Nutrition Facts per 208 g serving: 210 calories, 10 g total fat, 6 g saturated fat, 28 g carbohydrate, 5 mg cholesterol, 8 g protein, 3 g fiber, 105 mg sodium; Daily Values: 8% vitamin A; 43% vitamin C; 20% calcium; 20% iron

1 comment:

Mike Berst said...

From the cherry growers point of view...

The research is on the Montmorency variety of tart cherry, an ancient variety brought to the Great Lakes area by early French explorers. It is the standard American pie cherry. Most of the production is in northern Michigan, with some grown in Door county Wisconsin and in Utah. It is a small industry consisting of small family growers.

There is a tremendous amount of interest now in this fruit, and many marketers are scrambling to get on the bandwagon and cash in. There are diluted and blended products, mislabeled products, and products made from the wrong type of cherry.

Look for unpasteurized concentrate that has been reduced to 1-8, measured as 68 Brix, and make sire it is 100% Montmorency cherries. There are products on the shelf that are mostly cheap apple juice concentrate imported from China, and there is "Black Cherry" juice concentrate. we grow Black cherries here, and they are a great fresh eating fruit, but relatively low in anti-oxidant capacity.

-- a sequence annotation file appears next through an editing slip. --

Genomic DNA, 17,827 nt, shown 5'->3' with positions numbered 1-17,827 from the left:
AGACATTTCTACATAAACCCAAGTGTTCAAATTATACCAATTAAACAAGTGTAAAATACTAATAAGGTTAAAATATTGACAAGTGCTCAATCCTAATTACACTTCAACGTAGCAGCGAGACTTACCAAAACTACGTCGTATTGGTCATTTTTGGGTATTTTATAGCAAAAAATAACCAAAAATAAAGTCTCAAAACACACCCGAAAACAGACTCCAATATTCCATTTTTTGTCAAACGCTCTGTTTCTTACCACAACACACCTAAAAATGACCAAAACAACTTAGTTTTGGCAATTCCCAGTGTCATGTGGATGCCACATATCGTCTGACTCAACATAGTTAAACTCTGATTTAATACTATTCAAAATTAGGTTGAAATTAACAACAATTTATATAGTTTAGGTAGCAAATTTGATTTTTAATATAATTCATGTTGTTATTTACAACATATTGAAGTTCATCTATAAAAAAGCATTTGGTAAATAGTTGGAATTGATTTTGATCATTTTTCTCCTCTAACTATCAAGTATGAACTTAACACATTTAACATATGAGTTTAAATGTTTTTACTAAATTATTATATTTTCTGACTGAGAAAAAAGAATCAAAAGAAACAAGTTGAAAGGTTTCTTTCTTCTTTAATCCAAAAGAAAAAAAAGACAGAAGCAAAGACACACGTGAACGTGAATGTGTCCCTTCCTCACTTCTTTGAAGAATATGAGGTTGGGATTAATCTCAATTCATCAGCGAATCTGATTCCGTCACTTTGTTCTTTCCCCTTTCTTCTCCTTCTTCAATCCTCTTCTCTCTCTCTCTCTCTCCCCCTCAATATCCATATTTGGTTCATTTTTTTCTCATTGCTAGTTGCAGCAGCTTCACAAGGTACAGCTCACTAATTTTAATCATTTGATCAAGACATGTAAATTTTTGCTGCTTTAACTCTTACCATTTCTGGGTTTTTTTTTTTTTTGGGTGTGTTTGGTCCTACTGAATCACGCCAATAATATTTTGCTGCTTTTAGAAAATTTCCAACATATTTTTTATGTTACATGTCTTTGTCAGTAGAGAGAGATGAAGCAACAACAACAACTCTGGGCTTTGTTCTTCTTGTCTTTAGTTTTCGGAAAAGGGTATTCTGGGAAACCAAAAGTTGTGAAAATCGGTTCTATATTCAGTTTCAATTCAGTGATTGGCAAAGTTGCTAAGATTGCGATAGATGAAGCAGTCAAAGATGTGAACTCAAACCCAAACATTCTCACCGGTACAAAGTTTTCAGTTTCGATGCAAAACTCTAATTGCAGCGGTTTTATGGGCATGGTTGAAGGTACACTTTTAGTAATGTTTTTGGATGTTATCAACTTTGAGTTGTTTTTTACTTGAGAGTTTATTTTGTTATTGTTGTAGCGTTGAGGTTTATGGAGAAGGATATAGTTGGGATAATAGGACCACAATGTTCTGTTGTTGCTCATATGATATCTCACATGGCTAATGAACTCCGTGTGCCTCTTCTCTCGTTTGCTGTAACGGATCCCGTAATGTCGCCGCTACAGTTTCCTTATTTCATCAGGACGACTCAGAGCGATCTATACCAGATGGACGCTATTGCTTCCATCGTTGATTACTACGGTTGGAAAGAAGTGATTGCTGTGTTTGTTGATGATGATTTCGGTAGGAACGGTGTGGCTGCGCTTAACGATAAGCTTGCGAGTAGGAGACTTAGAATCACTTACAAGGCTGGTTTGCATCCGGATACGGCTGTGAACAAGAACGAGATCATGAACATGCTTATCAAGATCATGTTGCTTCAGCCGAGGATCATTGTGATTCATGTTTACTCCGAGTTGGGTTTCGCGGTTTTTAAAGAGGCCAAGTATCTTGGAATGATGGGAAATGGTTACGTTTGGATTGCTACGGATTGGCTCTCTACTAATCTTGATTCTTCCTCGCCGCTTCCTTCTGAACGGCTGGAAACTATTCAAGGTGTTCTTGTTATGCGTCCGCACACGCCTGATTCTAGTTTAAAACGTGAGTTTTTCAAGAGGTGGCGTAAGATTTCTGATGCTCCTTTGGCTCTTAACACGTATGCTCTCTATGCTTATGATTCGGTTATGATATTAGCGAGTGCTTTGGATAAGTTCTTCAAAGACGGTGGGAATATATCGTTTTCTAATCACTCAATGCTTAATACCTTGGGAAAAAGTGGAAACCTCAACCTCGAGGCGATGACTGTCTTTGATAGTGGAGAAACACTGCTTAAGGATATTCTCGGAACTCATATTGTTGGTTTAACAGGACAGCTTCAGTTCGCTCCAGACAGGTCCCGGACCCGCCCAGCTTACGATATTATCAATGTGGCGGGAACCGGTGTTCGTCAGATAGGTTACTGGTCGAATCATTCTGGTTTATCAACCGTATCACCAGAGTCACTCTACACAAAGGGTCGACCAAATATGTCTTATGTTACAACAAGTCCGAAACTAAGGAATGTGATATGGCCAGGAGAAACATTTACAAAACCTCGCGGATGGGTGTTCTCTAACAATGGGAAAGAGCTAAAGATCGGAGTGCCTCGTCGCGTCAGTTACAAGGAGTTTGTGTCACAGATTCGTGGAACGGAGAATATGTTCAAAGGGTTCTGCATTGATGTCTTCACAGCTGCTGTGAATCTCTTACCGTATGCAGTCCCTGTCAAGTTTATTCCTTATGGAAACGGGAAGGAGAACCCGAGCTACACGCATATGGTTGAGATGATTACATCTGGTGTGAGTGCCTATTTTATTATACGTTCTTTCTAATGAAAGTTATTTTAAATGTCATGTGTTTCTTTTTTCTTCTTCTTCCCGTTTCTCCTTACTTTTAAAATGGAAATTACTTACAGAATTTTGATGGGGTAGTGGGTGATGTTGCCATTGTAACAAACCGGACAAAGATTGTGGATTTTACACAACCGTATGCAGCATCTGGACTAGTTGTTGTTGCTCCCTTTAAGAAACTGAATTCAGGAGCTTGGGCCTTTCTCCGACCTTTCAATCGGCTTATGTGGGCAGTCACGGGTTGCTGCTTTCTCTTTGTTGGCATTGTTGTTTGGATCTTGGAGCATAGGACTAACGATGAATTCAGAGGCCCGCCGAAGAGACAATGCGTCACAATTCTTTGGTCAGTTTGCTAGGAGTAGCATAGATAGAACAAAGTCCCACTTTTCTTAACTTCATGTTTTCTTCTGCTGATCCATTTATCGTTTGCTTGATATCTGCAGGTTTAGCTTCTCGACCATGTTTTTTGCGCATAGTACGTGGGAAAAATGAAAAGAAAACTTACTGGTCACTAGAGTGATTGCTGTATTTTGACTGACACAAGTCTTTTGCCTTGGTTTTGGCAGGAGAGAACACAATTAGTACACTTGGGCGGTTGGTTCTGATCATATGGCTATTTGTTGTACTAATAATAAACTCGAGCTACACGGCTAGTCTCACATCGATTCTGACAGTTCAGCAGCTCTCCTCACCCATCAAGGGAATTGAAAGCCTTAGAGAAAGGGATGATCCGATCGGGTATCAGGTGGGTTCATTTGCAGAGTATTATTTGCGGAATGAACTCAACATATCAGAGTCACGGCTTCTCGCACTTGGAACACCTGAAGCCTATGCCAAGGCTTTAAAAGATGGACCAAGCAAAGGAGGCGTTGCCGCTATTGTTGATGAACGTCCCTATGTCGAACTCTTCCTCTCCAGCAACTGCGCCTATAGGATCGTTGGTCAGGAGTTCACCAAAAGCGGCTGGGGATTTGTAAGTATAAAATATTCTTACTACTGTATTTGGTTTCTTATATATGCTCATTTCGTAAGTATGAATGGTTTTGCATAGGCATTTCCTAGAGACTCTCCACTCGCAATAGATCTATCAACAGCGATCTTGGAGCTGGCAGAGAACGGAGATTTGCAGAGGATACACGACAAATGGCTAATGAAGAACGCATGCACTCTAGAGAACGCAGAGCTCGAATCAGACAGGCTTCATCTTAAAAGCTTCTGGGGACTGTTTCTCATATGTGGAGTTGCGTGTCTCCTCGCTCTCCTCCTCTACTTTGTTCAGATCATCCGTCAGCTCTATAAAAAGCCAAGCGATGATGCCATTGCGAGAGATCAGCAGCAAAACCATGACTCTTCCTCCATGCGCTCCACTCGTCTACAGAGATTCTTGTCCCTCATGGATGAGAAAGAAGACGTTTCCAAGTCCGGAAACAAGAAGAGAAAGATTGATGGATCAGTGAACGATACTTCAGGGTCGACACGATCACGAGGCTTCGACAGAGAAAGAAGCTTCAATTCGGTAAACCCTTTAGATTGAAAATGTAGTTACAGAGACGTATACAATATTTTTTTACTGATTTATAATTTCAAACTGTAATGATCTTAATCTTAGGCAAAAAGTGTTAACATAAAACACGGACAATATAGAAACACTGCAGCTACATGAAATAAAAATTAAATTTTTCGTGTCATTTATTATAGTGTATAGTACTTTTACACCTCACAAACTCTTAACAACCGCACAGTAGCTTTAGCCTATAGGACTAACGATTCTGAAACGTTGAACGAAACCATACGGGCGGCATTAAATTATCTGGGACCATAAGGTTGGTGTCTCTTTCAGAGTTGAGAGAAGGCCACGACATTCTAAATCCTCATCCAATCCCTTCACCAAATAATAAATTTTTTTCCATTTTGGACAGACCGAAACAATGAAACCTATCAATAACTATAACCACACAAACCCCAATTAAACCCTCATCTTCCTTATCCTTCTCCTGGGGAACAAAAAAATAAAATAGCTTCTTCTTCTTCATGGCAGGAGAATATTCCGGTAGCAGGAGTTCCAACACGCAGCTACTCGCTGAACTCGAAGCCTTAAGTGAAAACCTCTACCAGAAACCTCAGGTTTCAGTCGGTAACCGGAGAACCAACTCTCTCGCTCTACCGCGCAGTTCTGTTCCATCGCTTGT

Pasteurization degrades the nutrition levels, and a 1-8 concentrate obviates the need for pasteurization.

As growers, we would like to see people buy from the growers, obviously, but there are a couple of good reasons for doing that. First, the connection between Montmorency cherries and various health benefits may be the strongest connection between diet and health since lemons as a treatment for scurvy, and as interest grows we will run up against the limit imposed by there being only so many trees in the ground. The growers are re-investing the revenue from tart cherry juice concentrate into planting new trees. Secondly, the value, quality and freshness is going to be better if you buy directly from the grower.

Growers selling tart cherry juice concentrate include Seaquist Orchard and Wood Orchard in Wisconsin, Cherry Ridge in Utah, and Friske Orchards, Coloma and us in Michigan - we are King Orchards.

There are companies that are little more than a sales office calling themselves "farms," by the way.

Expect to pay about $20 per quart - that is a fair price, and keep in mind that at 1-8 concentration a quart represents two gallons of juice. That comes to $2.50 per drinkable quart. There are companies selling smaller sizes at inflated prices so be careful there.